Battle raging near U.S. border, rebels attack

EL PASO, Texas, Feb. 2, 1911 (UP) - An army of Mexican rebels under Gen. Pascal Orozco attacked Juarez, across the river from this city, today. At a late hour this afternoon the battle was still raging, with the outcome in doubt.

James R. Garfield of Cleveland and 100 other Americans reached Juarez from the south at midnight, and gave the alarm. Garfield had been marooned in Mexico for several days, and evidently has escaped from the scene of today's engagement just in time.


The insurrecto forces, after being temporarily checked by the blowing up of a bridge between Juarez and Samalayuca, 46 kilometers south of Juarez, renewed their advance on foot, abandoning their troop train south of the bridge.

The insurrectos are advancing as a crescent-shaped formation and the reports received here indicate that the federal troops are resisting desperately their onward march.

The fierce character of the fighting is indicated by the fact that of 100 men of the Fourteenth Mexican infantry who marched out early today to dynamite Five Mile bridge and engage the rebels, only 68 had returned at 10 a.m.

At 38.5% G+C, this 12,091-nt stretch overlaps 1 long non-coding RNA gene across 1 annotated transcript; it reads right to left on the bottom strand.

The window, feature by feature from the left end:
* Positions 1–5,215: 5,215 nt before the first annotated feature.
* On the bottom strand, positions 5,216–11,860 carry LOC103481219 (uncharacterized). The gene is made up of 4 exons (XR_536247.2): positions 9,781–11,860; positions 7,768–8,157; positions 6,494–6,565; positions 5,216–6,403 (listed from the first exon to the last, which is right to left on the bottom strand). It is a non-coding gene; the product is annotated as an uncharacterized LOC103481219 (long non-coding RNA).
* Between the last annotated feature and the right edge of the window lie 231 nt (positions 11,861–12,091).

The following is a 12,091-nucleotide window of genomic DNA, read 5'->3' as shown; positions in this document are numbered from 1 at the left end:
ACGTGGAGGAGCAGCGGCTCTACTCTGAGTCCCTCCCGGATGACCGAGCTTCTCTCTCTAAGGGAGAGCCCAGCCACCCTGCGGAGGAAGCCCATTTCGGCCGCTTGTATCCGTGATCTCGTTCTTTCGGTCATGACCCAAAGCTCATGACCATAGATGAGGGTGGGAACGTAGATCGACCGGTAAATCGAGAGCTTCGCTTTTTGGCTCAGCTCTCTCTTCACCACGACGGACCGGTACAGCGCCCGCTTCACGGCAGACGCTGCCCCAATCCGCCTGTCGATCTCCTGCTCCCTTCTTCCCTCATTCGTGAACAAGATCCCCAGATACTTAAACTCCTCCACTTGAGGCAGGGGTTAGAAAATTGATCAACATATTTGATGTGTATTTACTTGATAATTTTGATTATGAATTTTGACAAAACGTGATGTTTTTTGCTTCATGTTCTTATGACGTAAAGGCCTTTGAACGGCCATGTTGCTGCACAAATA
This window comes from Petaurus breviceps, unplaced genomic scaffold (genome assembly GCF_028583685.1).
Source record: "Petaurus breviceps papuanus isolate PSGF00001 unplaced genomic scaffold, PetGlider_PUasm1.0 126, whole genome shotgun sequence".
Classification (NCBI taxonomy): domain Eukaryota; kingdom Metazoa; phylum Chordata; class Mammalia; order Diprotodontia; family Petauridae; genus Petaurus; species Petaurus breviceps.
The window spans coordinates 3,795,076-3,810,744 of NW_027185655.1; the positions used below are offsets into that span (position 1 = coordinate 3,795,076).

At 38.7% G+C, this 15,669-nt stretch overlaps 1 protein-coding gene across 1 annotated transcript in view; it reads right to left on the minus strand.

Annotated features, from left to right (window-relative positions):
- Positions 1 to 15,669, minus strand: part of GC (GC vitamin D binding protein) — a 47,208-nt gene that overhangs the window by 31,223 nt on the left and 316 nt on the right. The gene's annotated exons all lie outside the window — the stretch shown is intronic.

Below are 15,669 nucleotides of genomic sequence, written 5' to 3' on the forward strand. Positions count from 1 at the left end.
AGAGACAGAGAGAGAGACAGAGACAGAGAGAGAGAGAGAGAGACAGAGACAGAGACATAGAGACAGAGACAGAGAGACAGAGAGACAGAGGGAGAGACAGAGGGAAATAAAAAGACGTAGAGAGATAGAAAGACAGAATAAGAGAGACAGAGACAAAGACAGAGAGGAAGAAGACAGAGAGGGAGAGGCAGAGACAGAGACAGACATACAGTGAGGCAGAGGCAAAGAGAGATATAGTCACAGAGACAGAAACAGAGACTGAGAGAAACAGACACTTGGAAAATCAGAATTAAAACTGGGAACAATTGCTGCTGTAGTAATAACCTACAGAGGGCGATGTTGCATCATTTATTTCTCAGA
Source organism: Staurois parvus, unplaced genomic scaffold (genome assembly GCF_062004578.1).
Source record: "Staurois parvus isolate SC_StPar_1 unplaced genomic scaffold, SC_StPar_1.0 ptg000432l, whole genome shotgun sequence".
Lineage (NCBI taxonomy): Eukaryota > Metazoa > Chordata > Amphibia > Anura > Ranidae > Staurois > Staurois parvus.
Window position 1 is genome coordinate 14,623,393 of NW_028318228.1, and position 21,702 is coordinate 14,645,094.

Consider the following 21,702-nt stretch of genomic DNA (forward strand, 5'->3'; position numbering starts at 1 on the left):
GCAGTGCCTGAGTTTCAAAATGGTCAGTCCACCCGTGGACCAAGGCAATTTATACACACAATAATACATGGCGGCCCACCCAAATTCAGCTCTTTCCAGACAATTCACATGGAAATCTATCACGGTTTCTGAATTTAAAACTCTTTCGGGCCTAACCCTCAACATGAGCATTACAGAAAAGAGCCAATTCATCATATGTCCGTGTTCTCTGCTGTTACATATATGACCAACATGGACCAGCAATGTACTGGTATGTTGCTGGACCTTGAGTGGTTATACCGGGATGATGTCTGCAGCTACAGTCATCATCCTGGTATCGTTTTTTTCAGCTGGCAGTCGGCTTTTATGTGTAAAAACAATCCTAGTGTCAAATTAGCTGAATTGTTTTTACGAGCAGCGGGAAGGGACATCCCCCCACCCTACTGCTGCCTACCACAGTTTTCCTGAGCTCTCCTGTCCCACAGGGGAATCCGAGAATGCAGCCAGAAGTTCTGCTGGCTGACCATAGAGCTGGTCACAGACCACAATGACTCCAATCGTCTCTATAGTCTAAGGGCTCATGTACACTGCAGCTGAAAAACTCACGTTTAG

Four wounded soldiers were brought in on a handcar at the same hour and two are known to have been killed. How many of the others perished cannot be ascertained.


Wounded and riderless horses with bloodstained saddles, stampeding across the border into American territory, tell the story of how fierce the engagement is. The battle opened south of Juarez between 500 federal infantry and cavalry and the advance guard of the rebel soldiers.

It was reported shortly before noon that Orozco's troops had advanced within four miles of Juarez and were massing for a concerted attack.

Half a dozen cars arrived from Juarez before noon, crowded to the rails with panic-stricken refugees. Hundreds more are expected as soon as cars can be provided.

The roof of every high building in El Paso and the roofs of most of the houses are crowded with eager sightseers, striving to watch the battle.

Dr. I.J. Bush and Dr. E.B. Sinks of El Paso, under a Red Cross flag started across the border at 10 o'clock, to care for the wounded of Orozco's army. An emergency hospital will be established in El Paso to care for the wounded of both armies if the United States government will permit.

A Red Cross hospital corps is being organized here, and is expected to establish field hospitals as soon as possible.

Gen. Orozco is said to have sent an ultimatum to American Consul Edwards at Juarez and Mexican Counsul Lomell of Juarez and El Paso demanding that Juarez surrender immediately to prevent bloodshed. He promised to attack the city in earnest shortly after noon today unless his demands were met.


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